11 Most Powerful Volcanic Eruptions in History

By Raza Mehdi

Dec 08, 2022

Five years after unearthing the remains of the Vesuvius eruption, a massive blast shook the high plateau area in Southern Peru. The eruption had somewhat impacted the climate, even creating a Little Ice Age.

Huaynaputina — Peru, 1600

Image: Pexels

The volcanic fissure or cracks at the surface known as Lakagígar released a toxic blast that year and hovered for eight months, killing people and livestock. The famine caused by the eruption might have incited the French Revolution.

Laki — Iceland, 1783

The August 24 eruption buried the cities of Pompeii and Herculaneum, leaving behind a dreadful scene of the last moments of people who had stayed behind hoping to wait it out. But another blast gassed and incinerated the cities, burying them in mud and ash.

Mount Vesuvius, Italy, 79 A.D.

Image: Wikipedia Images

The most famous eruption after Vesuvius was also the obliteration of Krakatoa. The blast destroyed the entire island, creating a tsunami that reportedly had waves over 150 feet high and generated hurricane-force winds.

Krakatoa, Indonesia, 1883

Image: Wikipedia Images

20th century's first significant blast happened when Santa Maria Volcano’s southern side exploded in an eruption, leaving a mile-wide crater in the side of the mountain. The eruption killed at least 5000 people, although the number is understated.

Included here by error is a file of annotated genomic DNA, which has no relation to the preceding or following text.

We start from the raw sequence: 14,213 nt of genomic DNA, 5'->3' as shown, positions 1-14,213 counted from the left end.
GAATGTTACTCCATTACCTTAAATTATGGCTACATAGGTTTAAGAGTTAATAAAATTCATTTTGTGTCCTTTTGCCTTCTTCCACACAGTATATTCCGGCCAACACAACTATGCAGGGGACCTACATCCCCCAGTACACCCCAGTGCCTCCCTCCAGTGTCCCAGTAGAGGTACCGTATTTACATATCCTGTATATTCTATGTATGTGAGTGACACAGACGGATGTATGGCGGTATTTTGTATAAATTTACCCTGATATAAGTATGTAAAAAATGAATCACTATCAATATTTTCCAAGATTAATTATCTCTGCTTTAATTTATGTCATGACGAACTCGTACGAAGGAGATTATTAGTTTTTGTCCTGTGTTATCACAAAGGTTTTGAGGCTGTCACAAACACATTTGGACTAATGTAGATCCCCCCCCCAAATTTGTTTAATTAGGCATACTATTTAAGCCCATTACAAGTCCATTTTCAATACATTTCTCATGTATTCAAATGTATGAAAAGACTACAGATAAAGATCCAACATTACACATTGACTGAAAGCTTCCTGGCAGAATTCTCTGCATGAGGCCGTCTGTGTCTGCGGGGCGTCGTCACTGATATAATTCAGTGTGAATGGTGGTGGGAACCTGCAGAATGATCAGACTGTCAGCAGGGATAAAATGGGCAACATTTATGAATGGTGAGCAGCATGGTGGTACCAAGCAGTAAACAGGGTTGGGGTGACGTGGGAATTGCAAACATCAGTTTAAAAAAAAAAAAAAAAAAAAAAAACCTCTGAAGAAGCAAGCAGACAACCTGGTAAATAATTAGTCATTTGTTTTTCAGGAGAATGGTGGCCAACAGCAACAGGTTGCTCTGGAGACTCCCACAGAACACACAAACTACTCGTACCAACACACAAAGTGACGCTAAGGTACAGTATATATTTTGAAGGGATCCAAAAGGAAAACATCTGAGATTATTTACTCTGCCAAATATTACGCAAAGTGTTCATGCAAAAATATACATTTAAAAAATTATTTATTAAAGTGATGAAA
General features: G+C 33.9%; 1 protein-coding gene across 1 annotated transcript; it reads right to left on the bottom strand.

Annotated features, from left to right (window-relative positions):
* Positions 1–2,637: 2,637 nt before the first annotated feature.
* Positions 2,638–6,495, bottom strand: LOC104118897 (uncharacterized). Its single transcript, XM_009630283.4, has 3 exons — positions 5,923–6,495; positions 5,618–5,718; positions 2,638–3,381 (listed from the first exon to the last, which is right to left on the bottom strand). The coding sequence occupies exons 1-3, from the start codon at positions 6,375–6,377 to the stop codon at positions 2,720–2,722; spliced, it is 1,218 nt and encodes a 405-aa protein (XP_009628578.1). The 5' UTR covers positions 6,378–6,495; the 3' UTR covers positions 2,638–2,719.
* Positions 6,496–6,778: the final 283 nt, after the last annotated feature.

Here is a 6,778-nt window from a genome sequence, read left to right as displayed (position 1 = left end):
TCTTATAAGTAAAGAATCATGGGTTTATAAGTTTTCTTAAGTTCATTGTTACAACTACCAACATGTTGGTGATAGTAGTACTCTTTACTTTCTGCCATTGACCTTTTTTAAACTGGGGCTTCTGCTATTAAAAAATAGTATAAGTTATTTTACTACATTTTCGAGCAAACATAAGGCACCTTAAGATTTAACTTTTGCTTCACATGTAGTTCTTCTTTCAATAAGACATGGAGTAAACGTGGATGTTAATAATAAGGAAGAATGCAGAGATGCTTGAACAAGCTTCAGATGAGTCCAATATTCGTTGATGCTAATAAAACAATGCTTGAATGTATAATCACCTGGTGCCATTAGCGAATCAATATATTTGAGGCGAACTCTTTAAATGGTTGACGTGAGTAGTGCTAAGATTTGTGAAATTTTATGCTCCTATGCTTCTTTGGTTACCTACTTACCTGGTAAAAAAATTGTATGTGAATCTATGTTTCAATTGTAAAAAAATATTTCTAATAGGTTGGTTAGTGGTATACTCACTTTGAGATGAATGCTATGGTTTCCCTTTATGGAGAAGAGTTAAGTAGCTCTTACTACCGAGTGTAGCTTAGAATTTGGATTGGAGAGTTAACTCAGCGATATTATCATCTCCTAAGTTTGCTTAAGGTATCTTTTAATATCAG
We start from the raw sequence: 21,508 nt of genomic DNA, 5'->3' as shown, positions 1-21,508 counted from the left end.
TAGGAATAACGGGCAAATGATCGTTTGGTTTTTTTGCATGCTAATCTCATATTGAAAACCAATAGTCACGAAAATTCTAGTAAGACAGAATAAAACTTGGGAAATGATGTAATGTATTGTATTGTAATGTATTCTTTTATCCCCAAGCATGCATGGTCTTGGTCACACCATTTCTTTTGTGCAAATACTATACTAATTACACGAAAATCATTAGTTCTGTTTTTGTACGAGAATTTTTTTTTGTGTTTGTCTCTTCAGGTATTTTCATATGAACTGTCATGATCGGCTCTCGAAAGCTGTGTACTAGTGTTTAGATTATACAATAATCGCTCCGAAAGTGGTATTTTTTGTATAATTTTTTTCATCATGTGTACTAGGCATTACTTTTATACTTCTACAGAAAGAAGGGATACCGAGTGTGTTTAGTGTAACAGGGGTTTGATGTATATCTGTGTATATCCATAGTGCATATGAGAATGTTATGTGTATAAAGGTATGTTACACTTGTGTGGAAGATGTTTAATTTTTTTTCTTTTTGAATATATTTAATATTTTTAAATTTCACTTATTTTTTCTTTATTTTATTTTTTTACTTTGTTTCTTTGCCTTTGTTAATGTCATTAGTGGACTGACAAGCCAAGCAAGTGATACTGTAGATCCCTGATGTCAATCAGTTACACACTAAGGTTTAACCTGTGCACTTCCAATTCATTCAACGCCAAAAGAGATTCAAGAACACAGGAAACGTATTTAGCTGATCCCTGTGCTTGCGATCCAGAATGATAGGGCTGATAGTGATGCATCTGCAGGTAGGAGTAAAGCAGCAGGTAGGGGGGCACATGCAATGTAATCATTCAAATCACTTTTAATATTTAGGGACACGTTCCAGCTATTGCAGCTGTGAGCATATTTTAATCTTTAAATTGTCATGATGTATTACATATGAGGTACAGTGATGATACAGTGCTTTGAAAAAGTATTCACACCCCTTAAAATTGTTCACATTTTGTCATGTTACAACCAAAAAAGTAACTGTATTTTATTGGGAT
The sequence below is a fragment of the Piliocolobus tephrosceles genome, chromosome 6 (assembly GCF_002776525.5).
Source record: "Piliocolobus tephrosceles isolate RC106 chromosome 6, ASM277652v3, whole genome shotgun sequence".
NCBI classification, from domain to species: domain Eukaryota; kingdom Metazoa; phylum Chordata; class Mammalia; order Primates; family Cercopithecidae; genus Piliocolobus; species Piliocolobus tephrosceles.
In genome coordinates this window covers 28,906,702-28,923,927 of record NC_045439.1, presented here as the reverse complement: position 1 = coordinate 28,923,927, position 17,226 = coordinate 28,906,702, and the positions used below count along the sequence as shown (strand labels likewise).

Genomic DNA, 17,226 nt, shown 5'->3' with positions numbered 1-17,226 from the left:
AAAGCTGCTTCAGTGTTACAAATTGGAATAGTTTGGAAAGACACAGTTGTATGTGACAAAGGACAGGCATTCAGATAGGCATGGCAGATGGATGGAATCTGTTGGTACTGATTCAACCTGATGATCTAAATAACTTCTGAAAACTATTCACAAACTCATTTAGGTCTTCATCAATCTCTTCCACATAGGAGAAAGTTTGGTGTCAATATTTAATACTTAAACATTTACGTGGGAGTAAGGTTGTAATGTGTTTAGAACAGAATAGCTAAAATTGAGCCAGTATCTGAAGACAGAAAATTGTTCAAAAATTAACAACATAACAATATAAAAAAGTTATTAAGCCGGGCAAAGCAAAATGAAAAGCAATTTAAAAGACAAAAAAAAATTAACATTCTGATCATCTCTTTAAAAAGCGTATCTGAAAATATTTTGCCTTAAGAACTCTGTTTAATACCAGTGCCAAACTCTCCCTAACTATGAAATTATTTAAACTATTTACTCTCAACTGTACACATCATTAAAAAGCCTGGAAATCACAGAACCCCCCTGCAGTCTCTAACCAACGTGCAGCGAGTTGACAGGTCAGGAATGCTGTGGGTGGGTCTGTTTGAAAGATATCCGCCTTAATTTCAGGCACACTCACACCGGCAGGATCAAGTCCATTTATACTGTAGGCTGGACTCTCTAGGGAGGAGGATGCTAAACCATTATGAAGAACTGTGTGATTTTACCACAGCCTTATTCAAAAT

Santa Maria Volcano, Guatemala, 1902

Video: Pexels

Alaska’s Ring of Fire was the next major eruption of the 20th century, with Novarupta covering the surrounding area with over one foot of ash. The incident even prompted an atmospheric haze that may have reduced summer temperatures.

Novarupta, Alaska, 1912

This was the second-largest volcanic eruption of the 20th century. The volcano erupted on 15 June, creating an ash cloud that rose 35km into the air. The eruption led to massive avalanches of pyroclastic flows and caused global temperatures to plummet.

Mount Pinatubo, Philippines, 1991

Image: Wikipedia Images

This eruption is presumed to have destroyed several Mayan cities, killing around 100,000 people. Ash and dust filled the atmosphere for more than a year. It is thought to be the cause of the global cooling that led to crop failures from Rome to China.

Mount Ilopango, El Salvador, 450 A.D.

Video: Pexels

The eruption of Baitoushan led to ash and debris strewn as far away as Japan, some 750 miles from the epicentre. The blast created a volcanic crater nearly 3 miles wide and a half-mile deep, which today holds Lake Tianchi.

Baitoushan Volcano, China, 1000 A.D.

Image: Pexels

The still active Mt. Tambora ranks as the most explosive volcanic event ever recorded by humans. The initial blasts were heard some 1200 miles away! Tambora spewed 12 cubic miles of gases and dust 25 miles into the atmosphere, drenching ash around the islands. Roughly 100,000 people perished!

Mount Tambora, Indonesia, 1815

Image: Wikipedia Images

The supervolcano is believed to have erupted at least three times: 2.1 million years ago, 1.3 million years ago, and 664,000 years ago. The last left a depression in the ground, 54 km by 80 km in size. Today, the magma underneath Yellowstone is 8 km deep and could bury the Rocky Mountain range in ash if it ever erupted.

Yellowstone, U.S, 664,000 years ago

Image: US Geological Survey